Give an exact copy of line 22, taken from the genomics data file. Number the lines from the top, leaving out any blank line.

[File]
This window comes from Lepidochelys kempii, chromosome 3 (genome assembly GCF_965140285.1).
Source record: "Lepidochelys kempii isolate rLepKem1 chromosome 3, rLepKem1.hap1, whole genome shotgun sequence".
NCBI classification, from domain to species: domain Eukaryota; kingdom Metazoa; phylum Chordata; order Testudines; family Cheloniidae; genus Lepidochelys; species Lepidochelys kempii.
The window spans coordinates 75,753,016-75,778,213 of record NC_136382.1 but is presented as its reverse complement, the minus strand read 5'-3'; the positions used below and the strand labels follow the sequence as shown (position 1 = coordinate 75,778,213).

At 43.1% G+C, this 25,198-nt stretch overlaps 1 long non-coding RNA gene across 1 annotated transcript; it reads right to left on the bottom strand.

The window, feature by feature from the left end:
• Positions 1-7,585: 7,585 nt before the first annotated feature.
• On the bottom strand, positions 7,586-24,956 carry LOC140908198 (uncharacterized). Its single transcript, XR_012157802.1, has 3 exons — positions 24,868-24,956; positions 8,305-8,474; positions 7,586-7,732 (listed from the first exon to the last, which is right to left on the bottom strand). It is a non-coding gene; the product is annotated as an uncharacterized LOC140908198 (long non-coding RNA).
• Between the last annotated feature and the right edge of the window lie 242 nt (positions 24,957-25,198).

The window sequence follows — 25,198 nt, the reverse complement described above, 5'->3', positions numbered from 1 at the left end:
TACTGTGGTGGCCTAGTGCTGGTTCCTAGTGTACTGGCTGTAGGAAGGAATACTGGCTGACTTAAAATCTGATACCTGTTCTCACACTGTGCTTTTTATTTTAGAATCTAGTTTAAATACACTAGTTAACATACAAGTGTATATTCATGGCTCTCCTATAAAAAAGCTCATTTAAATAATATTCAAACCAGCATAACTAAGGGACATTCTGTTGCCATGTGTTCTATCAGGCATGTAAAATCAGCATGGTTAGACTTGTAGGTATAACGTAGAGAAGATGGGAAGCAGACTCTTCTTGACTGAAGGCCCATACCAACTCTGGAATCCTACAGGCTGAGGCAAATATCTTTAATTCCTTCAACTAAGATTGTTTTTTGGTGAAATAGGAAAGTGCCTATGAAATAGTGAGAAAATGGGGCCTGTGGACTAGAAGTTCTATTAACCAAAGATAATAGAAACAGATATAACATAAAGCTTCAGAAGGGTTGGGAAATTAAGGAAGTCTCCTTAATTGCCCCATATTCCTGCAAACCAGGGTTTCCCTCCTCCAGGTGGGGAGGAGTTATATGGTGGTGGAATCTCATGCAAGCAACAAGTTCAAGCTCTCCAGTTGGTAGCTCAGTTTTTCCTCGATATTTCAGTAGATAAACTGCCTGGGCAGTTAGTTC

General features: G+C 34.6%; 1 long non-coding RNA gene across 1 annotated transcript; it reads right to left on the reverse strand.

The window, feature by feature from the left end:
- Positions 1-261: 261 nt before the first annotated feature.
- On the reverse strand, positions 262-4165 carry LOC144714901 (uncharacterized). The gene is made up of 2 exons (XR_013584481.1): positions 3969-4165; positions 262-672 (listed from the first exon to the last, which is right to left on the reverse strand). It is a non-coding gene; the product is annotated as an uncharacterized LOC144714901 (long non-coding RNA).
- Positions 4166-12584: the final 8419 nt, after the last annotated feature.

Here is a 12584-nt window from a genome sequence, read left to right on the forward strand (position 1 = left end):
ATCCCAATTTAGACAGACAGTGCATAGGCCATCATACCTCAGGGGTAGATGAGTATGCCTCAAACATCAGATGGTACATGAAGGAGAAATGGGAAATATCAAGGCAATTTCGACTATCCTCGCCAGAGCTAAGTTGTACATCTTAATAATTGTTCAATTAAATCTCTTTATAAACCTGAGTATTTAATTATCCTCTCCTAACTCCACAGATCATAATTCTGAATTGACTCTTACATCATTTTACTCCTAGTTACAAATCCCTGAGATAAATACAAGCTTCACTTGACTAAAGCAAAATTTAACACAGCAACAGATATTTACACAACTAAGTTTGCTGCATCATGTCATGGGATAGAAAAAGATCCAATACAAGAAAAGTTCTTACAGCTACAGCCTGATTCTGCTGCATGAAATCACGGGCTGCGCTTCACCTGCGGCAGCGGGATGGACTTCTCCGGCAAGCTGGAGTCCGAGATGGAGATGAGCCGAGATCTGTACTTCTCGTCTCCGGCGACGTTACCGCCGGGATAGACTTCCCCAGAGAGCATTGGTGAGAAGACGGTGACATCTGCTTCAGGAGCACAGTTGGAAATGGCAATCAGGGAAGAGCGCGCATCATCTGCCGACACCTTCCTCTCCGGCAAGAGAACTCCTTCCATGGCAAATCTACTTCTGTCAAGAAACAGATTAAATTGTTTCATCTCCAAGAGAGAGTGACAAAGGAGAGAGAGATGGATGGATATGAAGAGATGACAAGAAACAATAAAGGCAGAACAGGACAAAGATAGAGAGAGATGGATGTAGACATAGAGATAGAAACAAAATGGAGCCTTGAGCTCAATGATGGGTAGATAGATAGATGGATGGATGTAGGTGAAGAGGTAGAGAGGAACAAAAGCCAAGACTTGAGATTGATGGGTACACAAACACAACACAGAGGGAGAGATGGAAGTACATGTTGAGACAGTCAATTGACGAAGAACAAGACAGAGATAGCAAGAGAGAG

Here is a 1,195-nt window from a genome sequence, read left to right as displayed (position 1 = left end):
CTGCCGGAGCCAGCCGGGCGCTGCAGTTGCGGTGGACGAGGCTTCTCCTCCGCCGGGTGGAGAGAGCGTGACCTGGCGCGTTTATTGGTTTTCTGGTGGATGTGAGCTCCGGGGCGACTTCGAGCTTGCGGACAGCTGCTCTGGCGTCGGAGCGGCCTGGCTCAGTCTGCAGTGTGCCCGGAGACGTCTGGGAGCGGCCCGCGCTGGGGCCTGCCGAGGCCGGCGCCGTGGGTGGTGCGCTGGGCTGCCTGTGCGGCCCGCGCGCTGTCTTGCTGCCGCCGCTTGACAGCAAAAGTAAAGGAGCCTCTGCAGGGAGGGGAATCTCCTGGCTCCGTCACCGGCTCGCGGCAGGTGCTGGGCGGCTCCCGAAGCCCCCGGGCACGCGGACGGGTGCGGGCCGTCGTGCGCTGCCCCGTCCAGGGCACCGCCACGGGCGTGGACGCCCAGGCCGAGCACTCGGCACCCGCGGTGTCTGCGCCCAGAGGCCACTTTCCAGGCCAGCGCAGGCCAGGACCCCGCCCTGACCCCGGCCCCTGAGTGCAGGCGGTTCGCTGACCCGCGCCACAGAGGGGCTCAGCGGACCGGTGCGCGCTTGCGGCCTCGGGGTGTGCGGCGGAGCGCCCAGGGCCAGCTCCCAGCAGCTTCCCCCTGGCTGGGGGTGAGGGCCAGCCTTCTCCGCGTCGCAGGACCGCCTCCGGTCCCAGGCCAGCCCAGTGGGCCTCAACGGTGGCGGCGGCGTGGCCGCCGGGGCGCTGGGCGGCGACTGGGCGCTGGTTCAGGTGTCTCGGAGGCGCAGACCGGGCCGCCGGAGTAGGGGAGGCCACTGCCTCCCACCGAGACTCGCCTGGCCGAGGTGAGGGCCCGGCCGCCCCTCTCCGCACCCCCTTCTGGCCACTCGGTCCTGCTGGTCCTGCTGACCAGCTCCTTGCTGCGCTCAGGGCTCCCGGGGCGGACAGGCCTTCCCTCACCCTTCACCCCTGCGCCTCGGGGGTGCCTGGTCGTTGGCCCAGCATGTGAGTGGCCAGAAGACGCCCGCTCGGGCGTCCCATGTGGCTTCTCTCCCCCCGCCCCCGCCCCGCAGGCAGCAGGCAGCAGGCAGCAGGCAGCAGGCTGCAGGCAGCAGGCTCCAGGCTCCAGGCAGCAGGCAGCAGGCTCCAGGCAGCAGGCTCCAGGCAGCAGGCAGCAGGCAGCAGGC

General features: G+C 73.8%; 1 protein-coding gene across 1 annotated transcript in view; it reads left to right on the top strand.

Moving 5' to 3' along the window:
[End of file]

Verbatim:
Moving 5' to 3' along the window: